Maryland Adds New Condition to Resuming Elective and Non-Urgent Procedures and Appointments
On November 17, 2020, the Maryland Department of Health issued Amended Directive and Order Regarding Various Healthcare Matters, MDH 2020-11-17-01. This Directive and Order adds new measures that health care providers must implement to resume elective and non-urgent procedures. For a summary of these new measures, click here.
Medical Practice in the Face of COVID-19
The 2020 COVID-19 pandemic has brought unprecedented challenges to the world of medicine. Depending on the epidemiology in your jurisdiction, in all likelihood, you were required to close down in-person visits and non-urgent treatments in your office or surgicenter. As restrictions ease across our area, this has brought on new challenges and questions – how do I reopen my practice safely for staff and patients? Am I liable if a patient or employee contracts the virus while in the practice? How do I utilize telehealth to reach those patients who still might be high-risk?
In this course, Maryland attorney John T. Sly of the law firm Waranch & Brown, L.L.C., will assist you in navigating recent executive orders from Maryland and Virginia, infection control parameters from OSHA, CDC guidance on safely resuming in-person care, will discuss issues with telehealth and other concerns you may have while you consider reopening your medical practice in the face of COVID-19.
Upon completion of this internet activity enduring material, program
participants will be better able to:
- Understand the basic safety rules and concepts for reopening medical practices
- Know the process for enhanced informed consent
- Recognize and navigate the issues with telehealth
- Make sense of Good Samaritan and immunity laws, and understand your responsibility to your employees
Please note: this course does not qualify for the Risk Management premium discount.
ELECTIVE MEDICINE – NOW ALLOWED WITH PROTOCOLS – SUMMARY AND ORDER
On May 6, 2020, the Maryland Department of Health issued Amended Directive and Order Regarding Various Healthcare Matters. This Directive and Order addresses various health care matters including the resumption of elective and non-urgent procedures.
Effective at 7:00 a.m. on May 7, 2020, health care providers may resume elective and non-urgent medical procedures and appointments. To resume elective and non-urgent procedures and appointments, a health care provider must:
- Have at least one week’s supply of personal protective equipment (“PPE”) for themselves, staff, and when appropriate, for patients. This PPE must be procured by standard supply chains; the State of Maryland will not aid health care providers in procurement.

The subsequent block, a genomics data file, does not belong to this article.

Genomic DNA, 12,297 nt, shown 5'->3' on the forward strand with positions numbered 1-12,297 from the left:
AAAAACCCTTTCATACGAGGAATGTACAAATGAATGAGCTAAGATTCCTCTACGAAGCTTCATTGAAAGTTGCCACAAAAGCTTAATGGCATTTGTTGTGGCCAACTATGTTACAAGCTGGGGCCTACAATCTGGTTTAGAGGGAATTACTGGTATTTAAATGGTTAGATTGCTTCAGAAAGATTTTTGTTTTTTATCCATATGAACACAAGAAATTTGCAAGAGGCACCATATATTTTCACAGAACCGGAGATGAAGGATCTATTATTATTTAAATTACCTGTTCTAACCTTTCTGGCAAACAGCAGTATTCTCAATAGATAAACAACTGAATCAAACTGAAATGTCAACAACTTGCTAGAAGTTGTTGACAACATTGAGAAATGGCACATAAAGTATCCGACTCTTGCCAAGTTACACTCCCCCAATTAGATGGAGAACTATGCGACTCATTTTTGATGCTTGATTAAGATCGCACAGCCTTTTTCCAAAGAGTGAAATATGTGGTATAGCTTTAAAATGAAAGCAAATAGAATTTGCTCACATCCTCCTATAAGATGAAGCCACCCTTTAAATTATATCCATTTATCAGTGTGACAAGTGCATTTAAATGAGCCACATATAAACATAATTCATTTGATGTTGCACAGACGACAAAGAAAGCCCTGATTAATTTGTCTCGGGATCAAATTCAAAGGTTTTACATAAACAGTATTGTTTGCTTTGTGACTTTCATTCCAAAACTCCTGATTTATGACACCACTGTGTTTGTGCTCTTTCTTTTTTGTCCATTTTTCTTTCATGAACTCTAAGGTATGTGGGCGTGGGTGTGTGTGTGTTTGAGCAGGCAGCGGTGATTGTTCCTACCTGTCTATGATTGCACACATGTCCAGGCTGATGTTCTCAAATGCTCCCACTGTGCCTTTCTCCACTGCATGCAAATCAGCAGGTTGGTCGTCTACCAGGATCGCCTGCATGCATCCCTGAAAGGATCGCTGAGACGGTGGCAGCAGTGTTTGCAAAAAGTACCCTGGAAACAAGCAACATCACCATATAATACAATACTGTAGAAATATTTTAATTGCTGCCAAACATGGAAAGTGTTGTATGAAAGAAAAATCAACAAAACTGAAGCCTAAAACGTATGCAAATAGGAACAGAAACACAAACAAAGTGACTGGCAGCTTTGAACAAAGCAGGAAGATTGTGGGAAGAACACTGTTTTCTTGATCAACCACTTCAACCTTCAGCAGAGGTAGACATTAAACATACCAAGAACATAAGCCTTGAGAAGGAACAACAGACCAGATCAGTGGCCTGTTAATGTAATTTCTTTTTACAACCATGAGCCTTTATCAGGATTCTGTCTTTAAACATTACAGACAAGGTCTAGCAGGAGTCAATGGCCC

- If at any time, a health care provider is unable to provide appropriate PPE to themselves, staff, or when appropriate, patients, the health care provider must “immediately restrict operations to urgent and non-elective procedures and appointments.”
- Social distancing requirements must be strictly maintained particularly in waiting areas.
- All health care workers, patients, and others must be screened for COVID-19 upon arrival. Staff that have COVID-19 symptoms must stay home.
- All health care providers must have a plan to implement enhanced workplace infection control measures in accordance with current CDC guidelines. This includes all health care providers and staff wearing face coverings, masks, respirators, or face shields, and directing patients to wear face coverings when possible.
IMPORTANT! Before a health care provider resumes operations, the “healthcare facility’s managing authority or the responsible healthcare provider shall certify to [the Maryland Department of Health] via firstname.lastname@example.org that all of the above conditions for resumption of elective and non-urgent medical procedures have been met . . . A copy of this self-certification notice shall be posted prominently in the facility for the attention of patients and staff.”
- Click here for a sample self-certification document for use in the resumption of non-emergent care during the national Coronavirus public health emergency from MedChi.
The Directive and Order further provides that a failure to comply with the Directive and Order constitutes “unprofessional conduct, and written complaints about such failures may be directed to the appropriate health occupation board.”
Lastly, the Directive and Order opines that it “does not construe the immunity provisions in Pub. Safety Art. § 14-3A-06 or Health Gen. Art. § 18-907 to apply to a healthcare provider or facility performing non-COVID-19 related procedures or appointments.”
This is provided for general information purposes only and is not intended to be legal advice. Please contact your attorney for additional information on this subject matter.